3. Change up your strategy.

Our culture, the southeast United States, is peppered with churches in every single town and overly saturated with marketing strategies to get people into the doors of the church. For a long time, we've been focused on getting as many people as possible to gather in one place at one time. There's absolutely nothing wrong with that strategy. After all, thousands and thousands of people gathered at one time to hear Jesus preach. And after Jesus, thousands gathered to hear the teachings of Peter as he compelled the believers in Acts to make their lives all about Christ.

Our current problem is the fact that people aren't drawn to our churches the way they were drawn to Jesus, because Jesus has become less and less what our churches are offering. Don't misunderstand me. I have a deep desire to see God glorified, His word revered, and people share life with one another in corporate worship. And I truly believe God will do whatever He wants, whenever He wants, through whoever He wants. And if that means revival breaks out in a single service on a Sunday morning, I'll be beyond thrilled.

However, the place that God has challenged me is that I shouldn't be inside of the Church just waiting for people to start coming in. I should be outside of the church bringing them back with me. Evangelism, discipleship, life on mission. That's what works. What doesn't work is convincing people that church is cool enough for them to spend a couple hours at on Sunday mornings. Followers of Christ in post-Christian areas of our country are realizing that way people encounter Jesus through the movement of His church is by pursuing them, not by expecting them to come to you.

 
And the master said to the servant, ‘Go out to the highways and hedges and compel people to come in, that my house may be filled.
— Luke 14:23
 

Let's go get them. Let's fill the house.  

 

 



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A note to my friends

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A note to my friends

Christians have to choose between isolation, which is easy, and belonging, which is costly — yet much more satisfying
— Ray Ortlund

I want to start with a short disclaimer. While this is a message intended for the college students and young adults that a part of our ministry at Arrowhead Church, I'd invite any and all to join us in our pursuit to follow after Jesus, together. 

What has felt like, at least to me, the endless summer is coming to a close and over the next few weeks we're all headed back into regular work and class schedules. With the understanding that most people may not be too excited about that, I want to offer up some thoughts on why I'm deeply excited to return to regularly living in community.   

Don't misunderstand me, I am not condemning summer. For many, the summer is a season to spend much needed time being refreshed and energized by vacation and family. For others, it's been a summer full of service. Some have packed their bags and headed to various places in the states or over seas on mission trips to share the hope of Jesus with the lost and to be the hands and feet of Christ. Others have strapped on their chacos and spent 6-9 straight weeks at student camps loving and discipling kids. And then there are those who have spent their summer in internships or jobs. Regardless of how you spent your last two and a half months, it's pretty clear that summer isn't spent in the same kind of close-proximity community that we're used to during the school year. I'm deeply excited about returning to that kind of community because I get to experience so much of Jesus through relationships, and I hope you'll be able to do the same.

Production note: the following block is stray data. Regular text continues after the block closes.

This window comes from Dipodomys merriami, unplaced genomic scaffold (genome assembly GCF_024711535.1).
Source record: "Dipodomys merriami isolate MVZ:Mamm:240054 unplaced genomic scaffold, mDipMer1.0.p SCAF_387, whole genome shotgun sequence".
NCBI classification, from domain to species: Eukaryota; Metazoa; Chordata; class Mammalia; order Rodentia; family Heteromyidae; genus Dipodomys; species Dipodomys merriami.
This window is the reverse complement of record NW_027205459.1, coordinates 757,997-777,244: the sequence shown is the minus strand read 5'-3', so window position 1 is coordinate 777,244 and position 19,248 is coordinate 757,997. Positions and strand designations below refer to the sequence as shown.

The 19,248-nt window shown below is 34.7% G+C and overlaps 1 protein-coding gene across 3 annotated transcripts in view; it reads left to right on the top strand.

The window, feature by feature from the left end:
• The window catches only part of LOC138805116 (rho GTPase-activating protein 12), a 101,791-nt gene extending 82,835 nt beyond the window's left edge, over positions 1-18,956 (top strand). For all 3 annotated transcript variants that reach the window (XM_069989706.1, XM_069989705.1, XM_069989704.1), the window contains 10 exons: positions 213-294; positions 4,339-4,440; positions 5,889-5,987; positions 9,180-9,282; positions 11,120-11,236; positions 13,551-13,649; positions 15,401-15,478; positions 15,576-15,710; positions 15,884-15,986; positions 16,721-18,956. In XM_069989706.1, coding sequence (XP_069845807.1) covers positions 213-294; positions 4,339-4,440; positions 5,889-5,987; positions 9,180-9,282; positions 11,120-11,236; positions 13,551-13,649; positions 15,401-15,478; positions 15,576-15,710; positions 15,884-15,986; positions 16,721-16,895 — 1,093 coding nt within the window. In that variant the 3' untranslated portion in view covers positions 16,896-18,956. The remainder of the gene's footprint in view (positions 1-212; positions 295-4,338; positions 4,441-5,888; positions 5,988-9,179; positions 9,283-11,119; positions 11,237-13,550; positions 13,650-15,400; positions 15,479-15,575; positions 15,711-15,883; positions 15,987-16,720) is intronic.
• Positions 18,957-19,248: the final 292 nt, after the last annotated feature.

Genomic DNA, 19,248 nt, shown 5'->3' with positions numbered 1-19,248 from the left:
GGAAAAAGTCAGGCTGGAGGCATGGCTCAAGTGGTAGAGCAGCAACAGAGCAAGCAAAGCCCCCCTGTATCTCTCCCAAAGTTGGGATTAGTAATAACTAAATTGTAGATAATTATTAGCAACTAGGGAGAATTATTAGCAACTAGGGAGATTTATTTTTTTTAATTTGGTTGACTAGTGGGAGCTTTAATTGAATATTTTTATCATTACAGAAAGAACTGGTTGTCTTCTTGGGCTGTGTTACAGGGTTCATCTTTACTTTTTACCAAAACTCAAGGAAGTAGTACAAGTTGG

Whether you're dreading or excited about the return to "normal life," I want to share a vision and offer a simple challenge. Put simply, my desire this year is for it to be in our Church as it is in Heaven. For it to be in your hallways, classrooms, dorm rooms, locker rooms, campuses, ministries, jobs, and relationships just as it is in heaven.

What does that mean?

Throughout the year, we'll experience the presence of God in lots of ways: through teaching, small group studies, and times of worship. However, there's one very specific way that the kingdom of heaven is engaged and multiplied here on earth. That's through our relationships with one another. Since the beginning of time, God has been building His kingdom through the community of believers who follow Him. He's continuing to do that now and will do it forevermore. This means the most meaningful, heaven encountering moments aren't during a worship service or in our perfect church attendance. No, heaven is made real to us here on earth when we can experience the presence and person of Jesus Christ through one another. 

So as you soak in the rest of your summer, my prayer for you is that the Lord would give you an excitement- like the night before Christmas kind of excitement- to jump into community with one another. When the redundancy of the fall schedule sets in, don't isolate yourself, and don't do life alone. You're made for community. We're made for one another. We're made for more. Let's not do surface level friendships that are based on how happy we can make each other or how much we have to offer one another. Instead, let's be humble, honest, and selfless. Let's pursue one another just as Jesus pursued us: relentlessly and with unending grace. Get excited now about imaging Jesus to your friends and allowing them to image Jesus to you. When that happens, we'll see it become here just as it is in Heaven. Choose the costly, yet much more satisfying life of pursuing Jesus together.